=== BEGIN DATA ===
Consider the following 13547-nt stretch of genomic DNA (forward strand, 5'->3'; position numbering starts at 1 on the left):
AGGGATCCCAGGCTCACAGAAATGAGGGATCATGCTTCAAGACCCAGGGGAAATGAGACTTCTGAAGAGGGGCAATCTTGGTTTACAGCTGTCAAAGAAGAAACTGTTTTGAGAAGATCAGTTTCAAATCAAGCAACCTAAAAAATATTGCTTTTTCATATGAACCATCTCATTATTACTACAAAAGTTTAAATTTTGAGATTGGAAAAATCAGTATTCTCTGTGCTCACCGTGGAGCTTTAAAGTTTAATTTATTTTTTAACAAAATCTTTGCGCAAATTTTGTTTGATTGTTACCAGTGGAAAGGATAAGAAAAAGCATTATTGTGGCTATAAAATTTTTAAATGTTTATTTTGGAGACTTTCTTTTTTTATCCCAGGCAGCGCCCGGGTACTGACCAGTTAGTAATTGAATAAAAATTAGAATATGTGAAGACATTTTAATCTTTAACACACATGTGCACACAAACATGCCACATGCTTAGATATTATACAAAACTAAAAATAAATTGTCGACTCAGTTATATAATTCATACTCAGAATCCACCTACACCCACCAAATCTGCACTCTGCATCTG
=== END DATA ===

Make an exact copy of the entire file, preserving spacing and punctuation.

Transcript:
Consider the following 13547-nt stretch of genomic DNA (forward strand, 5'->3'; position numbering starts at 1 on the left):
AGGGATCCCAGGCTCACAGAAATGAGGGATCATGCTTCAAGACCCAGGGGAAATGAGACTTCTGAAGAGGGGCAATCTTGGTTTACAGCTGTCAAAGAAGAAACTGTTTTGAGAAGATCAGTTTCAAATCAAGCAACCTAAAAAATATTGCTTTTTCATATGAACCATCTCATTATTACTACAAAAGTTTAAATTTTGAGATTGGAAAAATCAGTATTCTCTGTGCTCACCGTGGAGCTTTAAAGTTTAATTTATTTTTTAACAAAATCTTTGCGCAAATTTTGTTTGATTGTTACCAGTGGAAAGGATAAGAAAAAGCATTATTGTGGCTATAAAATTTTTAAATGTTTATTTTGGAGACTTTCTTTTTTTATCCCAGGCAGCGCCCGGGTACTGACCAGTTAGTAATTGAATAAAAATTAGAATATGTGAAGACATTTTAATCTTTAACACACATGTGCACACAAACATGCCACATGCTTAGATATTATACAAAACTAAAAATAAATTGTCGACTCAGTTATATAATTCATACTCAGAATCCACCTACACCCACCAAATCTGCACTCTGCATCTG